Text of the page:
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Is Incentive Spirometry effective following Thoracic Surgery?

Three Part Question

In [patients undergoing lobectomy or pneumonectomy] is the use of [incentive spirometry] of benefit in preserving [postoperative pulmonary function and preventing pulmonary complications]?

Clinical Scenario

A 73 year old patient with a history of COPD and diabetes, 2 days after a right upper lobectomy for lung cancer asks you why he has not got an incentive spirometer by his bed when the 2 patients opposite him both have them. You can’t answer him and when you look more deeply into this find that administration of spirometers on your ward is sporadic. We decide to check the literature and decide who should get them.

Search Strategy

MEDLINE was searched from 1950 to Oct 2007 , EMBASE was searched from 1980 to Oct 2007 and CINAHL was searched from 1982 to Oct 2007 all using the OVID interface
Search term was : [incentive]

The Cochrane Library was searched using the terms ‘incentive spirometry’ and ‘postoperative physiotherapy’. The Chartered Society of Physiotherapy Resource Centre was also searched and a hand search was used to follow up references from the retrieved studies.

Search Outcome

106 studies were found in MEDLINE and 99 in EMBASE and 42 in CINAHL. 8 references were found in the Cochrane Library and one paper in the physiotherapy resource centre. 7 papers were selected as giving the best evidence on the topic. These are presented in the Table.

Relevant Paper(s)

Author, date and country Patient group Study type (level of evidence) Outcomes Key results Study Weaknesses
Gosselink et al,
67 thoracic surgery patients – 40 lung/27 oesophageal resection comparison of postoperative chest PT vs postoperative chest PT vs ISPRCT (level 1b)FEV recoveryPhysiotherapy 88±44. PT and incentive spirometry 72±17 (no significant difference)The rate of PPC as noted by the authors is relatively low hence this study is underpowered to detect differences in this complication.

The authors did not consider the number of segments resected in determining their covery of FEV. The type of inclusion was not specified within the paper
PPCPhysiotherapy 4/35. Physio and incentive spirometry 4/32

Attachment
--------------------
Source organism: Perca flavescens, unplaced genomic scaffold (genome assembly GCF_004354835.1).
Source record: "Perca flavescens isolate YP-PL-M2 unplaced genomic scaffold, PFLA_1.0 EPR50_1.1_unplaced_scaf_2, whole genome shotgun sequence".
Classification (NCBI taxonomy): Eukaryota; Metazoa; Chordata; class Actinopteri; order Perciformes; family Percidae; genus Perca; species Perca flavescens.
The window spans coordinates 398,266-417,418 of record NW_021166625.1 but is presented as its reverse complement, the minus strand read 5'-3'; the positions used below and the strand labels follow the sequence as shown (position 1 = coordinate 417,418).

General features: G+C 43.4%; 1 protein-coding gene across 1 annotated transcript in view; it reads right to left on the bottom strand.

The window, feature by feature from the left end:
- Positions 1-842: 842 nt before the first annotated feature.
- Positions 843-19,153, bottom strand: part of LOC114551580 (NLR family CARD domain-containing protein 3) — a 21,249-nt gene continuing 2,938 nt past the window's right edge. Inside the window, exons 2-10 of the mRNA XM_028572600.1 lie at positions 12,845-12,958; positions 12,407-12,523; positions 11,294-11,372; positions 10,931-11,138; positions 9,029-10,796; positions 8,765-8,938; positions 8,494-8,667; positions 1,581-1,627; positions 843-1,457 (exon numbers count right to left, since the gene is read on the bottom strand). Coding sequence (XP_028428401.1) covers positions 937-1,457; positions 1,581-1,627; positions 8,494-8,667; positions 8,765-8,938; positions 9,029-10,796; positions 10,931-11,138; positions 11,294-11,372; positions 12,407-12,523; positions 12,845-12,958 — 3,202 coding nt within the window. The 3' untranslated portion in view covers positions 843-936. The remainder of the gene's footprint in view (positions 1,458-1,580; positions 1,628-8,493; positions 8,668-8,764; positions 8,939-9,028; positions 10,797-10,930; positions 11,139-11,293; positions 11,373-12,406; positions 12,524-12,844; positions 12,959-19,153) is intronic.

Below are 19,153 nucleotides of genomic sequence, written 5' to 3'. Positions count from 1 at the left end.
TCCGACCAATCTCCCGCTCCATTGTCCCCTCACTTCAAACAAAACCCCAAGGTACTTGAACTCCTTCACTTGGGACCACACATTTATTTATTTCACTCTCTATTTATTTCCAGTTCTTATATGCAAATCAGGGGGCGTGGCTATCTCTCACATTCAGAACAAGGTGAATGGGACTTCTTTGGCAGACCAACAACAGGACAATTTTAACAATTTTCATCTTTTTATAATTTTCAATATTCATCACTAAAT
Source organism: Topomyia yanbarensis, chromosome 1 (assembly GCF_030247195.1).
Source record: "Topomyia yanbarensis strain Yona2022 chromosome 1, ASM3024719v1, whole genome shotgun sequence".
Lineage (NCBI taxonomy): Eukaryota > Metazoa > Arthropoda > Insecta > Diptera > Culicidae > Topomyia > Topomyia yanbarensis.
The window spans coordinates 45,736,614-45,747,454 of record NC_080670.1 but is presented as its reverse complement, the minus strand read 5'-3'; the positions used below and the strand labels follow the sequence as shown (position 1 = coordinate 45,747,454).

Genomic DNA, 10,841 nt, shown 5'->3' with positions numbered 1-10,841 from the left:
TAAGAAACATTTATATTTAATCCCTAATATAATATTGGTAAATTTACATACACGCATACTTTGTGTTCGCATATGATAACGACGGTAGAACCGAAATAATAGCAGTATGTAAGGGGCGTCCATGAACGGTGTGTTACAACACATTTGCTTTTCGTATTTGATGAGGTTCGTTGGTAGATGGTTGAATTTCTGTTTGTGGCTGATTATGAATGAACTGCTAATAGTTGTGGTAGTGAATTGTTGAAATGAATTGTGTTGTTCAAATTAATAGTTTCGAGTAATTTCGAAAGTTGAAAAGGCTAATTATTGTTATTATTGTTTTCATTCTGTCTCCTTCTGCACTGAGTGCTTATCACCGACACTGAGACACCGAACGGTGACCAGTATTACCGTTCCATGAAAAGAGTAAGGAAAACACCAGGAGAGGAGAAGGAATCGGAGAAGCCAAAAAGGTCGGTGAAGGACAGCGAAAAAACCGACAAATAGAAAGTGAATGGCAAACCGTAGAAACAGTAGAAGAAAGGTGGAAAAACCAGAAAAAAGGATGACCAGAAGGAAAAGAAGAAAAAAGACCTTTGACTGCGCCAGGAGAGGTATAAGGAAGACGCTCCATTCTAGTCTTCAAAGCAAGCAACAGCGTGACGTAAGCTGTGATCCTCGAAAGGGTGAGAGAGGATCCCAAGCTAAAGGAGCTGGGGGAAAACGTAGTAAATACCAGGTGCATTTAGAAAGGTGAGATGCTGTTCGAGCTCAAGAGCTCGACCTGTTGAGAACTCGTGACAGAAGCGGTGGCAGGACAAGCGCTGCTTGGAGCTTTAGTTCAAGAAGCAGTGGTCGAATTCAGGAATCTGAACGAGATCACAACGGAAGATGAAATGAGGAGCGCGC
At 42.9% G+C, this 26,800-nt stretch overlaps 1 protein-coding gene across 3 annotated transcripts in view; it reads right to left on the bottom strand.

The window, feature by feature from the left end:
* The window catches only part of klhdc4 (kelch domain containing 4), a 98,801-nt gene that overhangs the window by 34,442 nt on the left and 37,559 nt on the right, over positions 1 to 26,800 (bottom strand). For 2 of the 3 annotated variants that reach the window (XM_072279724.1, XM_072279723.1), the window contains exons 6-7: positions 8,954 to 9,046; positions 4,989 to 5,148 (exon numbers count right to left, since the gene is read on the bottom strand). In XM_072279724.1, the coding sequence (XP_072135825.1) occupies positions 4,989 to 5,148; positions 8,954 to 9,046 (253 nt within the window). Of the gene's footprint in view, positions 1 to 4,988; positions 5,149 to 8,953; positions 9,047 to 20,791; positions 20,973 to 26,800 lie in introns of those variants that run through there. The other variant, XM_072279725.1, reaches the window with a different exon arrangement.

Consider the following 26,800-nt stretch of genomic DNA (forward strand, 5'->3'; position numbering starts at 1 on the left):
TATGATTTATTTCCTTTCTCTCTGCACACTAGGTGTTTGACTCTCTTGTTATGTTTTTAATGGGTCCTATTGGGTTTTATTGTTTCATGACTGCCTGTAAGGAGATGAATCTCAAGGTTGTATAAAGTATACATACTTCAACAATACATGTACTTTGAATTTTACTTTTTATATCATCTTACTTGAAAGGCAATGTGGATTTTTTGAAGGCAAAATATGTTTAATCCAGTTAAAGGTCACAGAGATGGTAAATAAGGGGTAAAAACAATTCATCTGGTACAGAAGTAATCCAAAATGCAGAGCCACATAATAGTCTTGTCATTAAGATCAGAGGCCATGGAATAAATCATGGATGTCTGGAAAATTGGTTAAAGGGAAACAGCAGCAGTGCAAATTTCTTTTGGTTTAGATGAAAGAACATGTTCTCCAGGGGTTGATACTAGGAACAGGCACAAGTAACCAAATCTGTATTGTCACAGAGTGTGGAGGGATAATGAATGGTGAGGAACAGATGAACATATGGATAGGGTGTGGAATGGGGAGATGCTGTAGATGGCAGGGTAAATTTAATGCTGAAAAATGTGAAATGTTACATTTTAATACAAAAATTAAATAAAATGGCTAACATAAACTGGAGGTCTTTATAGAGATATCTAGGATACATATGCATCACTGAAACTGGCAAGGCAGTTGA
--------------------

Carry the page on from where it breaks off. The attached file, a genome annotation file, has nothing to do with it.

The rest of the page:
LOSPhysiotherapy 15±7 . Physio and incentive spirometry 14±8
Vilaplana et al,
37 thoracic surgery patients - 21 lung and 16 oesophageal surgery. Comparison of postoperative chest PT vs chest PT with ISPRCT (level 1b)PPCPhysiotherapy 4/19. Physio and incentive spirometry 6/18.The authors did not consider the number of segments resected in determining early preservation of FEV
Drop in FEVPT vs PT+IS oesophageal 49 vs. 51 lung 45 vs. 50
LOSPhysiotherapy 30.5±16. Incentive spirometry and physio 23.8±11
Weiner et al,
32 COPD lung resection patients - lobectomy/pneumonectomy. Comparison of IS and inspiratory muscle training pre and postopertive with no treatment groupPRCT (level 1b)ppoFEVIS and inspiratory muscle training vs. no treatment PPC 2/17 vs. 2/15
Value above ppoFEVIS and inspiratory muscle training vs. no treatment. Lobectomy +570 vs. –70 Pneumonectomy +680 vs. –110 at 3 months
Varela et al,
639 lobectomy patients (muscle sparing thoracotomy or video-assisted thoracoscopy). Compared intensive PT vs IS along (control)Cohort study (level 2b)AtelectasisIntensive physiotherapy 2%. Incentive physiotherapy 7.7%. OR 0.2 CI 0.05–0.86
LOSIntensive physiotherapy 5.73 (2–22) days. Incentive spirometry 8.33 (3–40) days P<0.001
ppoFEVIntensive physiotherapy 68.8 (15.72). Incentive spirometry 69.14 (16.97)% (S.D.) P=0.47
Freitas et al,
Selection criteria: Randomised controlled trials comparing incentive spirometry with any type of prophylactic physiotherapy for prevention of postoperative pulmonary complications in adults undergoing CABGSystematic review of RCT's (level 1a)Number of studies found4 RCTS found with 443 participantsOnly 4 studies finally selected for inclusion in the review